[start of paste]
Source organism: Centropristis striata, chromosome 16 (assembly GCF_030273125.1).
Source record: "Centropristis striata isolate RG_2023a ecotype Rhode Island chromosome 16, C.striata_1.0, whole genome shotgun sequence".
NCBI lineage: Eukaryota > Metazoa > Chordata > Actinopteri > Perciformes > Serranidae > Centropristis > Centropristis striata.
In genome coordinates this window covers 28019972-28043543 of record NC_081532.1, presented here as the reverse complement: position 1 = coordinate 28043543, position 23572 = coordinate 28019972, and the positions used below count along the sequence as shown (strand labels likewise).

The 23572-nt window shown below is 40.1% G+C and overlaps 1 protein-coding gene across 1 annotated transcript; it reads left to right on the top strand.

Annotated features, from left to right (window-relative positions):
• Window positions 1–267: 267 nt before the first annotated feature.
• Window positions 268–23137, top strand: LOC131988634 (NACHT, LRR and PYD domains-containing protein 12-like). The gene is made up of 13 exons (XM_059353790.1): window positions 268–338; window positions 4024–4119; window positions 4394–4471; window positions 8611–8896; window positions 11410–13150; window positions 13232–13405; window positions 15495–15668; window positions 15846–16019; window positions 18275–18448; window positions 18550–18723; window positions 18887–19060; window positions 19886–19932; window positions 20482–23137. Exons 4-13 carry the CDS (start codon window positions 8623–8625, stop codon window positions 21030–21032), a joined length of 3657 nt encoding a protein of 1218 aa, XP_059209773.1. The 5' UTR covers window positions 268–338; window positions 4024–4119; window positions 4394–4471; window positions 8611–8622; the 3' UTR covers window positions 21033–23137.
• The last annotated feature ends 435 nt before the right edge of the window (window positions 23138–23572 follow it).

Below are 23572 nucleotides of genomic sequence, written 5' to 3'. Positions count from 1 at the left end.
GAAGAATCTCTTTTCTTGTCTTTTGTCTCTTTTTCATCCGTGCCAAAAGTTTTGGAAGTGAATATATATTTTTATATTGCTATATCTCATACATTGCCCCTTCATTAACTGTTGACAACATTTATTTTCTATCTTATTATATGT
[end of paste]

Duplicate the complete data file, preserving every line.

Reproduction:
Source organism: Centropristis striata, chromosome 16 (assembly GCF_030273125.1).
Source record: "Centropristis striata isolate RG_2023a ecotype Rhode Island chromosome 16, C.striata_1.0, whole genome shotgun sequence".
NCBI lineage: Eukaryota > Metazoa > Chordata > Actinopteri > Perciformes > Serranidae > Centropristis > Centropristis striata.
In genome coordinates this window covers 28019972-28043543 of record NC_081532.1, presented here as the reverse complement: position 1 = coordinate 28043543, position 23572 = coordinate 28019972, and the positions used below count along the sequence as shown (strand labels likewise).

The 23572-nt window shown below is 40.1% G+C and overlaps 1 protein-coding gene across 1 annotated transcript; it reads left to right on the top strand.

Annotated features, from left to right (window-relative positions):
• Window positions 1–267: 267 nt before the first annotated feature.
• Window positions 268–23137, top strand: LOC131988634 (NACHT, LRR and PYD domains-containing protein 12-like). The gene is made up of 13 exons (XM_059353790.1): window positions 268–338; window positions 4024–4119; window positions 4394–4471; window positions 8611–8896; window positions 11410–13150; window positions 13232–13405; window positions 15495–15668; window positions 15846–16019; window positions 18275–18448; window positions 18550–18723; window positions 18887–19060; window positions 19886–19932; window positions 20482–23137. Exons 4-13 carry the CDS (start codon window positions 8623–8625, stop codon window positions 21030–21032), a joined length of 3657 nt encoding a protein of 1218 aa, XP_059209773.1. The 5' UTR covers window positions 268–338; window positions 4024–4119; window positions 4394–4471; window positions 8611–8622; the 3' UTR covers window positions 21033–23137.
• The last annotated feature ends 435 nt before the right edge of the window (window positions 23138–23572 follow it).

Below are 23572 nucleotides of genomic sequence, written 5' to 3'. Positions count from 1 at the left end.
GAAGAATCTCTTTTCTTGTCTTTTGTCTCTTTTTCATCCGTGCCAAAAGTTTTGGAAGTGAATATATATTTTTATATTGCTATATCTCATACATTGCCCCTTCATTAACTGTTGACAACATTTATTTTCTATCTTATTATATGT